When the book was briefly retitled CINDY SMITH, the logo used the same style shown above for PATSY WALKER that I’m guessing was by Simek. This has the ball-end serifs on the S and C, and the same graceful curves and shapes. The timing of this logo is worth noting, it was probably commissioned in late 1949 after the first large staff layoff required of editor Stan Lee by his publisher Martin Goodman, so it’s unlikely there was anyone else left to design it other than Artie, who somehow managed to weather all the layoffs.

From JUSTICE #7, Fall 1947

Another generic logo on this book, but the cover lettering looks like Simek’s work. The curved in perspective arrow is well done


Some of this cover lettering is type, but the balloons and bottom right caption look like Artie’s work. He might have done the logo, one clue is the barely visible rough ends on TRUE CRIME CASES.

From ALL-TRUE CRIME CASES #26, Feb 1948

When the title and logo changed, there were no rough ends. The shape of the R’s is interesting. The cover lettering is probably by Simek, and the color treatment in the balloons kind of presages the heavy borders he would later use on covers. Note also the parentheses around GASP in the second balloon, the original way breath marks were indicated. That changed to dashed parentheses that morphed to the radiating marks used later.

From TWO-GUN KID #1, March 1948

This is another title with a bland block letter logo, but one that remained unchanged until the title ended in 1977, again remarkably long for the company. Could it have been designed by Simek, who thought it was fine and didn’t need changing? Impossible to say. The cover lettering here is probably by him.

From MITZI’S BOY FRIEND #2, June 1948

When Mitzi’s own title spun off this one, her name remained in block letters, but wider and thicker ones that suggest Simek to me, as does the style of the second line drawn to imitate rounded brush strokes. I’m not sure about the balloon lettering, but it’s probably by Artie.

There were other staff letterers at Timely, at least until the layoff of 1949, the main one being Mario Acquaviva, who started working at the company in 1942 while in the Army but stationed locally, but then served in Europe for a while. When he returned, he was put in charge of letterers at Timely, according to a 2009 interview with Leon Lazarus in Alter Ego #90 (TwoMorrows). Lazarus worked under him as did Veda Lufkin, Alberta Tews, Danny Crespi, Gary Keller, Morrie Kuramoto, Bob Lander, and probably more. I’m not sure how payment was handled, whether letterers were paid by the page or on salary, but probably the former, and the pay rate was likely low. If any of those people designed logos, there’s no record of it. Most of the production staffers at Timely in 1949 were laid off, though a few were rehired in the early 1950s.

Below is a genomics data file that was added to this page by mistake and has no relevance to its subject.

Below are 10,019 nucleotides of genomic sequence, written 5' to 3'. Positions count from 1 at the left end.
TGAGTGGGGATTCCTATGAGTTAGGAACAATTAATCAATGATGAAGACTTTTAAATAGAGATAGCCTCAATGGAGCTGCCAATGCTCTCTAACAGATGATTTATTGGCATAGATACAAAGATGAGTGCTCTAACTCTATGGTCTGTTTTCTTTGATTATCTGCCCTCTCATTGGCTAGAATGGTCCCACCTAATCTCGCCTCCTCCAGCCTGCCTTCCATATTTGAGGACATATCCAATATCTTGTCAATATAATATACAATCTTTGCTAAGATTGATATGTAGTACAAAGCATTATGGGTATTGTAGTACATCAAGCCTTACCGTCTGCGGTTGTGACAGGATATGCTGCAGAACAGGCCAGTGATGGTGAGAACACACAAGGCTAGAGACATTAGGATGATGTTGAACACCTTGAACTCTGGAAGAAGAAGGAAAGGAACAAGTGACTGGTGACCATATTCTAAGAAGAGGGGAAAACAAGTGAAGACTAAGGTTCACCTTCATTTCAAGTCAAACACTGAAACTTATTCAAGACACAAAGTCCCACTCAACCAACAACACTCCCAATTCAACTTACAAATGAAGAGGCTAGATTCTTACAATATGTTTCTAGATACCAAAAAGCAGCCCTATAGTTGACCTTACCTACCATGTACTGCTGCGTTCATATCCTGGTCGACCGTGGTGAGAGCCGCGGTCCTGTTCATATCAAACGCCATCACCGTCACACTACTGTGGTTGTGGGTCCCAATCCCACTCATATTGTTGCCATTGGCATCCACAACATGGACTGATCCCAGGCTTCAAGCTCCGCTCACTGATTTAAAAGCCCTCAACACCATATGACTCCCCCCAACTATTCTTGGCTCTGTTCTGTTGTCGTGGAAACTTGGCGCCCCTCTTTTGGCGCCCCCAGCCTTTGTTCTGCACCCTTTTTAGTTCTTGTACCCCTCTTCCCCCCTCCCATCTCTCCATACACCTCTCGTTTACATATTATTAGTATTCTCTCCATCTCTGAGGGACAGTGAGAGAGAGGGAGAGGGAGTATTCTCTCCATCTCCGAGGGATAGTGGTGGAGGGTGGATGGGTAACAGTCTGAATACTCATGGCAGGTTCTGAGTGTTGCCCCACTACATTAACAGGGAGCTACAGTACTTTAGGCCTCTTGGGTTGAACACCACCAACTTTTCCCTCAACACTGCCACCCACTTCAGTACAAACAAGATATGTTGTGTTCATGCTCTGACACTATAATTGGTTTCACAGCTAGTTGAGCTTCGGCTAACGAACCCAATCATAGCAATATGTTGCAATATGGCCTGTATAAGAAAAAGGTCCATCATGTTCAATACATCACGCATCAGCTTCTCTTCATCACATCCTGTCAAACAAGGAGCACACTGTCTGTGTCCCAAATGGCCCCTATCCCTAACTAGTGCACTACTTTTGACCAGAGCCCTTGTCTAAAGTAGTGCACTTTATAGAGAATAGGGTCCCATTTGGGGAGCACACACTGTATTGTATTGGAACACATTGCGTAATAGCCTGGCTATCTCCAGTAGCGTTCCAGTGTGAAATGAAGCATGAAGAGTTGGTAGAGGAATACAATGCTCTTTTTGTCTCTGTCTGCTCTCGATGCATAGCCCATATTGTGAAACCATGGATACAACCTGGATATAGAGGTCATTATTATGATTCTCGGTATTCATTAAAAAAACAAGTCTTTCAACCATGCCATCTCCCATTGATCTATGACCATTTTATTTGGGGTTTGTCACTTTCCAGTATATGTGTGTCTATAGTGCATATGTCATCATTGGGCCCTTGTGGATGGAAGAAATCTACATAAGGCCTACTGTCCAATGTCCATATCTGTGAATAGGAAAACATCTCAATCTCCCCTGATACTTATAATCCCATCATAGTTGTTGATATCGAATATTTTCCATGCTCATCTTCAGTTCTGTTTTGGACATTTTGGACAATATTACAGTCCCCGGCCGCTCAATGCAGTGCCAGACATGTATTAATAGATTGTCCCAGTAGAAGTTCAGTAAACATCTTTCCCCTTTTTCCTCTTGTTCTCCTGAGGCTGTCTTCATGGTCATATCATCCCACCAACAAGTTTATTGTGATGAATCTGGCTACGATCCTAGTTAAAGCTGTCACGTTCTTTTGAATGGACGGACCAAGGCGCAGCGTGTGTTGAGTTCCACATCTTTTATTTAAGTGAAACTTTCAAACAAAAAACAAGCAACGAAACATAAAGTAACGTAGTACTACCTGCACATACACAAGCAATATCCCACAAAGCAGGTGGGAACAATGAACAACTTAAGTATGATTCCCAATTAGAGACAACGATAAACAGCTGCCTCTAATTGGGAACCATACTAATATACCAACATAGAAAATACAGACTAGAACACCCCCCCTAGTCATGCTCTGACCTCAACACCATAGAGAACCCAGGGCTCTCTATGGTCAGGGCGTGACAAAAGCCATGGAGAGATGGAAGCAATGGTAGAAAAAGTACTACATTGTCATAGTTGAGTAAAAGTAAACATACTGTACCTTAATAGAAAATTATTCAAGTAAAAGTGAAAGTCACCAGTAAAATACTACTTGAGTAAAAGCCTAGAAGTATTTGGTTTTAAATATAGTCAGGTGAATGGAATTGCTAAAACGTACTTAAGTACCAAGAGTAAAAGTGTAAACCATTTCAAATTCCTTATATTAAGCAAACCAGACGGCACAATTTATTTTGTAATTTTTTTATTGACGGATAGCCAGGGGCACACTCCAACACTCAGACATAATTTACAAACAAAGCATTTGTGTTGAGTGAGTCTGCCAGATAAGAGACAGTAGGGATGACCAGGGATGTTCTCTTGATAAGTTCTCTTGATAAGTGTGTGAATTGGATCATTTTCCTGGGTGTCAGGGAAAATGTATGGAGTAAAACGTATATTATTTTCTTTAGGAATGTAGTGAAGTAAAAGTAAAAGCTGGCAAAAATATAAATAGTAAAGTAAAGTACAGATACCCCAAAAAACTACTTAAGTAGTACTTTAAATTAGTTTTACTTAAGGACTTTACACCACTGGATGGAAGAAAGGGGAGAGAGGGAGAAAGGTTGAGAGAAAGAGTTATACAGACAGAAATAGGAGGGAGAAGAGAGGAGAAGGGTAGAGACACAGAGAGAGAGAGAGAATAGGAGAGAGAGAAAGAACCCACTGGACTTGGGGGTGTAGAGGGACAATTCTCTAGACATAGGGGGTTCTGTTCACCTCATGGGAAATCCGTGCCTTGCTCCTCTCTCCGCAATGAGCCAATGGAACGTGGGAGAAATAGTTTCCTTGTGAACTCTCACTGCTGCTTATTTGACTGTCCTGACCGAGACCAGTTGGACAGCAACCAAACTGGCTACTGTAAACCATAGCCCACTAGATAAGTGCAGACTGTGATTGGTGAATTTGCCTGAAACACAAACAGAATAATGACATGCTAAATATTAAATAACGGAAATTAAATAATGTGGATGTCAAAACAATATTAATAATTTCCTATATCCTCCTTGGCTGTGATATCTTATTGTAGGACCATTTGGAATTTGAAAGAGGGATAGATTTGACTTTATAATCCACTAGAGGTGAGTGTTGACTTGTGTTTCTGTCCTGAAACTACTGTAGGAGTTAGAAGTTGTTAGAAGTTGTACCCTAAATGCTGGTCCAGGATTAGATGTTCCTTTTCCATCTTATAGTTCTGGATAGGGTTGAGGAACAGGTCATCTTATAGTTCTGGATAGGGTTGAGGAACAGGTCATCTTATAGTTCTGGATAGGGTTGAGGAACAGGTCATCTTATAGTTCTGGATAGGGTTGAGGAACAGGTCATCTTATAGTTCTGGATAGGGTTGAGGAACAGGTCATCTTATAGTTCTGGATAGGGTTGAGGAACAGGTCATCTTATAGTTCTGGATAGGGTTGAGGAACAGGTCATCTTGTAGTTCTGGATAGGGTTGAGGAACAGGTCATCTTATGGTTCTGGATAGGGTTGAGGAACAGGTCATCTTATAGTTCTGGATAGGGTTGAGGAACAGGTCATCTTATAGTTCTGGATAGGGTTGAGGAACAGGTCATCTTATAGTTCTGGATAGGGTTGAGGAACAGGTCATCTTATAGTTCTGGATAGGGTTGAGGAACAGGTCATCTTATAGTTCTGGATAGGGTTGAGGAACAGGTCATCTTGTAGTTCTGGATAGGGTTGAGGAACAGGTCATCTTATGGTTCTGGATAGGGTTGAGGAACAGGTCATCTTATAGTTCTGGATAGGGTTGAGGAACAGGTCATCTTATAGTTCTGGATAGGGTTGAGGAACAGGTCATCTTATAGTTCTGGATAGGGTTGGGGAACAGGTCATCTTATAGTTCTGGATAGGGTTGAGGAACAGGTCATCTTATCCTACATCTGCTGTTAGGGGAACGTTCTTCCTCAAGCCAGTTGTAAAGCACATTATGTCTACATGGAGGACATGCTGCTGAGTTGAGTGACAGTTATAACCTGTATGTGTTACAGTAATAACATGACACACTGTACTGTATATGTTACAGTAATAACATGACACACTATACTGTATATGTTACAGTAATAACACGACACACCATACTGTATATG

From KID COLT #1 & #3, Aug & Dec 1948

Kid Colt, another long-running western character, began as a hero, but soon became an outlaw, as seen above. The first issue logo is nicely done, but I think not by Simek. The new one on issue #3 might be his, though it’s generic except for the off-model W. Again, this logo lasted a very long time, until the final issue in 1979, so it might also have been one that Artie did and liked, so he resisted revising it, but that’s only a guess. The caption lettering on both is probably by Simek, not sure about the balloon.

From COMPLETE MYSTERY #1, Aug 1948

This cover is full of Simek lettering, it must cover a third of the page, and DEAD in the logo is the first example I’ve found of the wavy-edged letters he liked to use for scary subjects. I imagine he also did the book in the logo. This title was short lived, and each of the four issues has a different logo, all probably by Simek.


This and the previous title are two of many crime comics Timely was putting out in response to success in that genre by Charles Biro and others started by CRIME DOES NOT PAY from Lev Gleason, beginning in 1942. As usual, Goodman’s knockoffs were second-rate imitations that didn’t last long. Simek might have done this block letter logo, which at least uses interesting perspective, and the cover lettering looks like his.

From LOVE ROMANCES #6, May 1949

Romance comics was genre started by Joe Simon and Jack Kirby with YOUNG ROMANCE at Prize in 1947. Goodman was quick to follow this trend with many romance titles of his own. The logo on this one is generic block letters which could have been designed by anyone.

From LOVE ROMANCES #13, Oct 1950

But this revised logo looks more like Artie’s work, and it was done after the 1949 layoff, so even more likely to be his. His cover lettering is getting bolder than ever here to attract attention, and I really like the jagged square ends of the large caption.

From LITTLE LENNY #1 and LITTLE LIZZIE #1, June 1949

Another genre Goodman tried was little kid humor. I don’t know if Simek did these logos, but I like them, and think they work better than standard block letters.

From COMEDY COMICS #8, July 1949

A teen humor anthology with a logo probably by Simek. I think he did the balloons too. The letter shapes of COMEDY are slightly Art Deco.

From LITTLE ASPIRIN #1, July 1949

Another little kid humor book with a similar logo approach and Simek balloon and label lettering.


Superheroes fell out of favor after the end of World War Two, with only the top sellers surviving. Captain America was Timely’s top seller, but even it was failing by this time, and Goodman tried turning it into a horror title. It only lasted two issues. I think the logo is by Artie, though he didn’t use drippy letters very often, and he also did the round caption.

From FILM FUNNIES #1, Nov 1949

Cartoon-inspired funny animals was a genre that Timely never did very well, this one lasted two issues. I think the logo and cover lettering is by Simek.

From LITTLE LANA #8, Nov 1949

One more kid humor title, and the logo is quite ambitious. I think it’s by Artie, though I’m not sure he did the balloon. This is the last new Timely title begun in the 1940s, I’ll start next time with more 1950’s titles and logos.

Thanks to Alex Jay for his invaluable research help.

Continue to next article. Back to The Art and History of Lettering Comics.

One thought on “ARTIE SIMEK (and Sol Brodsky) at Marvel Comics Part 2

  1. Ron Kasman

    Thanks for putting those up and for your commentary. It was interesting to take a close look at them.